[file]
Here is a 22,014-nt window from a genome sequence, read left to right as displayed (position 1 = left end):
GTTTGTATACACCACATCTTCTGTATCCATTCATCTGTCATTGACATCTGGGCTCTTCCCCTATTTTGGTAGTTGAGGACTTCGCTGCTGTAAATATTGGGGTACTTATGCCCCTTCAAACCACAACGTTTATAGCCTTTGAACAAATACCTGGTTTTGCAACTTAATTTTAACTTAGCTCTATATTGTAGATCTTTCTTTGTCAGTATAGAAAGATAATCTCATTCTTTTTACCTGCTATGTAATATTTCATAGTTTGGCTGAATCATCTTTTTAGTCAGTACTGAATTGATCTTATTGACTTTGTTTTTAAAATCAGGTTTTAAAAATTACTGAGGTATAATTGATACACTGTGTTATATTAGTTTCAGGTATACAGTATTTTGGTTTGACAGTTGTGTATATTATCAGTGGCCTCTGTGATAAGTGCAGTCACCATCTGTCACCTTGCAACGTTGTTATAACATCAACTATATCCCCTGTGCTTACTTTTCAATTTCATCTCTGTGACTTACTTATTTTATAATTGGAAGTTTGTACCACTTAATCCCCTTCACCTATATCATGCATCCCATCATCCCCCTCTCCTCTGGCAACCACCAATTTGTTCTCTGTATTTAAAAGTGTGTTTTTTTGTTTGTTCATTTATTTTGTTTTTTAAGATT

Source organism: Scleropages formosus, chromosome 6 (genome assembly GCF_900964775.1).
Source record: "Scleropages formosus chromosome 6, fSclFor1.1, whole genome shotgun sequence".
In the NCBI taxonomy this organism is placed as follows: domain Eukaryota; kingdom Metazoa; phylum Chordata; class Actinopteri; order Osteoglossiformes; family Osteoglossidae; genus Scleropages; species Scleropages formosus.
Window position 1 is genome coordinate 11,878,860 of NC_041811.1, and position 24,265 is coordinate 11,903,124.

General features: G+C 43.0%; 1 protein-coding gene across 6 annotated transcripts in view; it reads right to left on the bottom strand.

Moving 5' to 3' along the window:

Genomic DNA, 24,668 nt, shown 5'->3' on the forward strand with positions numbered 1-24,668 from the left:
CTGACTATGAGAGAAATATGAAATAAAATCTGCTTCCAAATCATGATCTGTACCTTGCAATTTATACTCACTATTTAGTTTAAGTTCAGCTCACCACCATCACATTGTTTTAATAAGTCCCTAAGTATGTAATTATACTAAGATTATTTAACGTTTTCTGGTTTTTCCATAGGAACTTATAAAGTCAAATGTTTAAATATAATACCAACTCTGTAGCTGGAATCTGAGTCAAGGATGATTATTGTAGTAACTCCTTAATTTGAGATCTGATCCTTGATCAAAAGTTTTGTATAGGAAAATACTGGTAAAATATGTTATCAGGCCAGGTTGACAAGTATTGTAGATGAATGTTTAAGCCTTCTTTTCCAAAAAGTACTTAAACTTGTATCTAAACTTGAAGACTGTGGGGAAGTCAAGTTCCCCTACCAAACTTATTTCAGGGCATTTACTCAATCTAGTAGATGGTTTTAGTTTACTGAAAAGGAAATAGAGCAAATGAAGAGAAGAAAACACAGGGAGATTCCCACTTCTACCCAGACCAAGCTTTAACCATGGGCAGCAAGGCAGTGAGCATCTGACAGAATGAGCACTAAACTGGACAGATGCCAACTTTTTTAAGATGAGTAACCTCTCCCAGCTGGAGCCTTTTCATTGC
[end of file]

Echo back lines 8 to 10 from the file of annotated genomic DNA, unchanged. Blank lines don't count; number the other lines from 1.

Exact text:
Moving 5' to 3' along the window:

Genomic DNA, 24,668 nt, shown 5'->3' on the forward strand with positions numbered 1-24,668 from the left:
CTGACTATGAGAGAAATATGAAATAAAATCTGCTTCCAAATCATGATCTGTACCTTGCAATTTATACTCACTATTTAGTTTAAGTTCAGCTCACCACCATCACATTGTTTTAATAAGTCCCTAAGTATGTAATTATACTAAGATTATTTAACGTTTTCTGGTTTTTCCATAGGAACTTATAAAGTCAAATGTTTAAATATAATACCAACTCTGTAGCTGGAATCTGAGTCAAGGATGATTATTGTAGTAACTCCTTAATTTGAGATCTGATCCTTGATCAAAAGTTTTGTATAGGAAAATACTGGTAAAATATGTTATCAGGCCAGGTTGACAAGTATTGTAGATGAATGTTTAAGCCTTCTTTTCCAAAAAGTACTTAAACTTGTATCTAAACTTGAAGACTGTGGGGAAGTCAAGTTCCCCTACCAAACTTATTTCAGGGCATTTACTCAATCTAGTAGATGGTTTTAGTTTACTGAAAAGGAAATAGAGCAAATGAAGAGAAGAAAACACAGGGAGATTCCCACTTCTACCCAGACCAAGCTTTAACCATGGGCAGCAAGGCAGTGAGCATCTGACAGAATGAGCACTAAACTGGACAGATGCCAACTTTTTTAAGATGAGTAACCTCTCCCAGCTGGAGCCTTTTCATTGC